Updated April 10, 2021
Kamala Harris now holds the highest position of any woman in American history as the first woman and woman of color to become Vice President in the United States. She previously served as district attorney of San Francisco and California, as well as the junior United States Senator for California. She was the second Black woman and first South Asian American to serve as U.S. Senator.
That it happened during the centennial of the 19th Amendment, which expanded some women’s political participation while women like Kamala Harris remained excluded, is all the more symbolic.
Kamala Harris was also the first woman, Black person, and Asian American to be San Francisco’s district attorney. She broke the same three barriers when she became California’s attorney general! Source: Wikipedia – Kamala Harris.
This article is worth a read on Kamala Harris’ background.
Black women have been the backbone of the Democratic Party. They are the demographic that most consistently delivers the votes to Democratic candidates, but historically have not been rewarded for the difference that they have made to election outcomes. Until now.
Black women have more than earned this seat at the most powerful table. Harris will bring her gender and race lens to the White House and will have the positional power to have an impact on policy in ways we have never seen before. By selecting Harris as his running mate, Joe Biden sent a strong message that the face of the future of the Democratic Party is female and a person of color.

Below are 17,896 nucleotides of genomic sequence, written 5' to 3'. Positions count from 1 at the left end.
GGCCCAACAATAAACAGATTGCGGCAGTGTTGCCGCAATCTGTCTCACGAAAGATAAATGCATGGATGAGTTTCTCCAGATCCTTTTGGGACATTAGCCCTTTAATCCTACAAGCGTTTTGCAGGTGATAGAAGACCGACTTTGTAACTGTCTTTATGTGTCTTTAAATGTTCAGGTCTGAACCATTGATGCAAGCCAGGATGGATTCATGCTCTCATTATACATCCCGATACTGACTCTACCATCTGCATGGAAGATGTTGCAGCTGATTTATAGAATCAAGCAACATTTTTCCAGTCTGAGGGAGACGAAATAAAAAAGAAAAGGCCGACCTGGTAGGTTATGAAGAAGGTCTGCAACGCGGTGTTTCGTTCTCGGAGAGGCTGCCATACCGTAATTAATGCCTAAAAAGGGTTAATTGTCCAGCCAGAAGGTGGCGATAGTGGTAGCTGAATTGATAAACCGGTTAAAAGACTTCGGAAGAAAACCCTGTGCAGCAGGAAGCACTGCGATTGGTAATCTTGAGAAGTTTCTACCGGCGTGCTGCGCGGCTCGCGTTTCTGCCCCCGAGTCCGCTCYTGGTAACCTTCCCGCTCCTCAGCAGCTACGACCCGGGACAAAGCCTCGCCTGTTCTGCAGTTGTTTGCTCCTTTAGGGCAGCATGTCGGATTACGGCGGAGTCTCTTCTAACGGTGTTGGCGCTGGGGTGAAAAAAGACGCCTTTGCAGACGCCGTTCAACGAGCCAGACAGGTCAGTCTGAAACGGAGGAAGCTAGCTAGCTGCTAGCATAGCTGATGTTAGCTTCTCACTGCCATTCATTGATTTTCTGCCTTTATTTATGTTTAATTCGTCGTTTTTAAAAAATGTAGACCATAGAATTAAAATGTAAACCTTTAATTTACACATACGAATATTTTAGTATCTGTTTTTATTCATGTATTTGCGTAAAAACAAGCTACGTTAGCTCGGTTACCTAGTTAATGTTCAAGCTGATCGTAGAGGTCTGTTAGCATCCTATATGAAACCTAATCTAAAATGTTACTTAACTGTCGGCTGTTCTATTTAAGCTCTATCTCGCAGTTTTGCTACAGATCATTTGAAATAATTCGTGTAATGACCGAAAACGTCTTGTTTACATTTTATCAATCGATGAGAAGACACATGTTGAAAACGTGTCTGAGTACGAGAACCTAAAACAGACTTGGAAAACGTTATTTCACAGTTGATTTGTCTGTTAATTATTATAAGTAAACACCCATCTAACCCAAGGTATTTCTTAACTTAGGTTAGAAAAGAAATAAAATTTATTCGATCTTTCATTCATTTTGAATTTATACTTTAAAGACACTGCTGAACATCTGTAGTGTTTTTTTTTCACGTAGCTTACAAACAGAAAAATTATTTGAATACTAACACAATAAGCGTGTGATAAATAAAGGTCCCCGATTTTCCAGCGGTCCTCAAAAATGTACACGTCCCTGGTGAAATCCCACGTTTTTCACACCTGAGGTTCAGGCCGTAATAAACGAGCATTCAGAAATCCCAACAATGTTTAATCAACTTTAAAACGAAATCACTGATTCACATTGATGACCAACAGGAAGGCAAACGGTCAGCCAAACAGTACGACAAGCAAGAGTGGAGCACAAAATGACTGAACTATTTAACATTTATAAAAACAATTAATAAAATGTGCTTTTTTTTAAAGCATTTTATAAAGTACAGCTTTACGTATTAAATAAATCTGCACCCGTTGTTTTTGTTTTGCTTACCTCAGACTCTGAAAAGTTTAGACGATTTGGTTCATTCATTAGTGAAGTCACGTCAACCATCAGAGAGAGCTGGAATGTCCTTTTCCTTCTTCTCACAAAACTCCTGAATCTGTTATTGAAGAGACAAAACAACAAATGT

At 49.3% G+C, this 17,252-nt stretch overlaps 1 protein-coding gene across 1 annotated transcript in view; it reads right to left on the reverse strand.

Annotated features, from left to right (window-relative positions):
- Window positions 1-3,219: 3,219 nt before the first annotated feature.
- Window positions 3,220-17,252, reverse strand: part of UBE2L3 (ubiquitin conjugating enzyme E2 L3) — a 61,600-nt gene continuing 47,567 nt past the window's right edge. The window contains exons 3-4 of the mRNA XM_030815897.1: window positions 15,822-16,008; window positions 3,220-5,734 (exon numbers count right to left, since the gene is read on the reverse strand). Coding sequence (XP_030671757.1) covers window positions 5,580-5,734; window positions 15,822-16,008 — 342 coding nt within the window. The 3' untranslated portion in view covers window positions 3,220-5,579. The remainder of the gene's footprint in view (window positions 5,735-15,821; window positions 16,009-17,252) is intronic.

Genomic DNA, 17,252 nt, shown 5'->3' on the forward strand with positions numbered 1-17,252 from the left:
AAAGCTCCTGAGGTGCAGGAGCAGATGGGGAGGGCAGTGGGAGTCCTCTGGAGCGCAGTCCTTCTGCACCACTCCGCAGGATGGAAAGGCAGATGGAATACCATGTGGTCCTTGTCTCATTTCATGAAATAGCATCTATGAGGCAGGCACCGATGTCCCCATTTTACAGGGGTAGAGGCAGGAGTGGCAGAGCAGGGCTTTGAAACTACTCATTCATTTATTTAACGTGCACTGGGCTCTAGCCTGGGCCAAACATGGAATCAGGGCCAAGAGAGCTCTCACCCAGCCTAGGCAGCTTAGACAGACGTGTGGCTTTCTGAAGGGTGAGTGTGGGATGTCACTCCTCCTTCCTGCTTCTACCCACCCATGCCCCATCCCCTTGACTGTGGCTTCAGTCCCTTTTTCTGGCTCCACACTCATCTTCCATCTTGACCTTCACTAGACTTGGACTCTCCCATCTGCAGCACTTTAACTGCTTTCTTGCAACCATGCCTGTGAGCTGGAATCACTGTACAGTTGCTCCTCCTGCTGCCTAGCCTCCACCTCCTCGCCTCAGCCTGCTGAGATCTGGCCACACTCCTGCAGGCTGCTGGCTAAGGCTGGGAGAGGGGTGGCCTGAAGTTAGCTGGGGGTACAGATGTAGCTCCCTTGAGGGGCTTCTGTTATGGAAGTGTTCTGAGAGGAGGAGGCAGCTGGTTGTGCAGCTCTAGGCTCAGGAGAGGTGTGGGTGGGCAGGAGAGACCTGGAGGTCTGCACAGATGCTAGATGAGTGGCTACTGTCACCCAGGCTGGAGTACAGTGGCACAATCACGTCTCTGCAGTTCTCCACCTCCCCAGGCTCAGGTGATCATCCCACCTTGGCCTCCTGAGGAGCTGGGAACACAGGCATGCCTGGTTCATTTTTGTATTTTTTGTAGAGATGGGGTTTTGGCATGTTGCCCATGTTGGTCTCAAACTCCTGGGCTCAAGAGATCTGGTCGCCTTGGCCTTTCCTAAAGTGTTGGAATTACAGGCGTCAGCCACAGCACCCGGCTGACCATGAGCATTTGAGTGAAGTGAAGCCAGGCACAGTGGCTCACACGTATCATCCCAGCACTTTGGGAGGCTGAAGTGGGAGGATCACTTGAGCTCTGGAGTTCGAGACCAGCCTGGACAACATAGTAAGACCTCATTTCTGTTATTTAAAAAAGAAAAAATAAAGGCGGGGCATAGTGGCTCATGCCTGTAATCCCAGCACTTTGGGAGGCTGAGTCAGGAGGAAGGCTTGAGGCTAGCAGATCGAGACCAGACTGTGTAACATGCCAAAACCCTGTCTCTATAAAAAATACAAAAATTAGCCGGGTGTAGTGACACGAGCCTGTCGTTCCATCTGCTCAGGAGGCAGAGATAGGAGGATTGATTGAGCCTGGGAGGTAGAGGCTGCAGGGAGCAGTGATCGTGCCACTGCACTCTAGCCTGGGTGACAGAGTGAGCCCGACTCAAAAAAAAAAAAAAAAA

“So many of the Black women who helped secure that victory were still prohibited from voting, long after its ratification,” Harris said when accepting her nomination for Vice President. She ran through a list of Black women who were firsts in their own time, such as Constance Baker Motley, the first Black woman appointed as a federal judge and the first to argue a case before the United States Supreme Court, and Shirley Chisholm, the first Black woman elected to Congress and the first to run for President. “These women inspired us to pick up the torch and fight on,” she said.
Her win puts to rest the question of the electability of women to high office—a question that haunted both the women and people of color who ran for the Democratic nomination this cycle. To women and girls of all walks of life, of every political persuasion, Harris’s ascension to the vice presidency broadens the horizons of the possible.